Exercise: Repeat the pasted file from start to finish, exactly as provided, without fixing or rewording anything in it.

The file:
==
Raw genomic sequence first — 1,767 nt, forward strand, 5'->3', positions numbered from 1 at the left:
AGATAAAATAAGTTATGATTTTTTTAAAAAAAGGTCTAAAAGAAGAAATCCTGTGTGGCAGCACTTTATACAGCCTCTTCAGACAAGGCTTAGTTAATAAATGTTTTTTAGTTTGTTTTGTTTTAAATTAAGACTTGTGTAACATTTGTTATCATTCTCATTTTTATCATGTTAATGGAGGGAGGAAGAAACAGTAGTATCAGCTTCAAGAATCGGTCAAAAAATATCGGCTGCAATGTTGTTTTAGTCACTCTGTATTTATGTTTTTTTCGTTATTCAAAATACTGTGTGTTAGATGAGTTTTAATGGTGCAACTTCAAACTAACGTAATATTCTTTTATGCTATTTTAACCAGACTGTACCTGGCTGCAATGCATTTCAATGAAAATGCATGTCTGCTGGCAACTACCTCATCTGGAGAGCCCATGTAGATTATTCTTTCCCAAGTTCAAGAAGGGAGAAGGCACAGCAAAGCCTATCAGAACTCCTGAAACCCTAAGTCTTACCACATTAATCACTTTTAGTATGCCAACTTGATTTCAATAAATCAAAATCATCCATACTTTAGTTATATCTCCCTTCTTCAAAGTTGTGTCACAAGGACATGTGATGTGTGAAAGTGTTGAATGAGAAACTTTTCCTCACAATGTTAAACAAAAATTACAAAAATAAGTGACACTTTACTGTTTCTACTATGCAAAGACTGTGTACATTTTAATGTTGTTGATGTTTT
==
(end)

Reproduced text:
Raw genomic sequence first — 1,767 nt, forward strand, 5'->3', positions numbered from 1 at the left:
AGATAAAATAAGTTATGATTTTTTTAAAAAAAGGTCTAAAAGAAGAAATCCTGTGTGGCAGCACTTTATACAGCCTCTTCAGACAAGGCTTAGTTAATAAATGTTTTTTAGTTTGTTTTGTTTTAAATTAAGACTTGTGTAACATTTGTTATCATTCTCATTTTTATCATGTTAATGGAGGGAGGAAGAAACAGTAGTATCAGCTTCAAGAATCGGTCAAAAAATATCGGCTGCAATGTTGTTTTAGTCACTCTGTATTTATGTTTTTTTCGTTATTCAAAATACTGTGTGTTAGATGAGTTTTAATGGTGCAACTTCAAACTAACGTAATATTCTTTTATGCTATTTTAACCAGACTGTACCTGGCTGCAATGCATTTCAATGAAAATGCATGTCTGCTGGCAACTACCTCATCTGGAGAGCCCATGTAGATTATTCTTTCCCAAGTTCAAGAAGGGAGAAGGCACAGCAAAGCCTATCAGAACTCCTGAAACCCTAAGTCTTACCACATTAATCACTTTTAGTATGCCAACTTGATTTCAATAAATCAAAATCATCCATACTTTAGTTATATCTCCCTTCTTCAAAGTTGTGTCACAAGGACATGTGATGTGTGAAAGTGTTGAATGAGAAACTTTTCCTCACAATGTTAAACAAAAATTACAAAAATAAGTGACACTTTACTGTTTCTACTATGCAAAGACTGTGTACATTTTAATGTTGTTGATGTTTT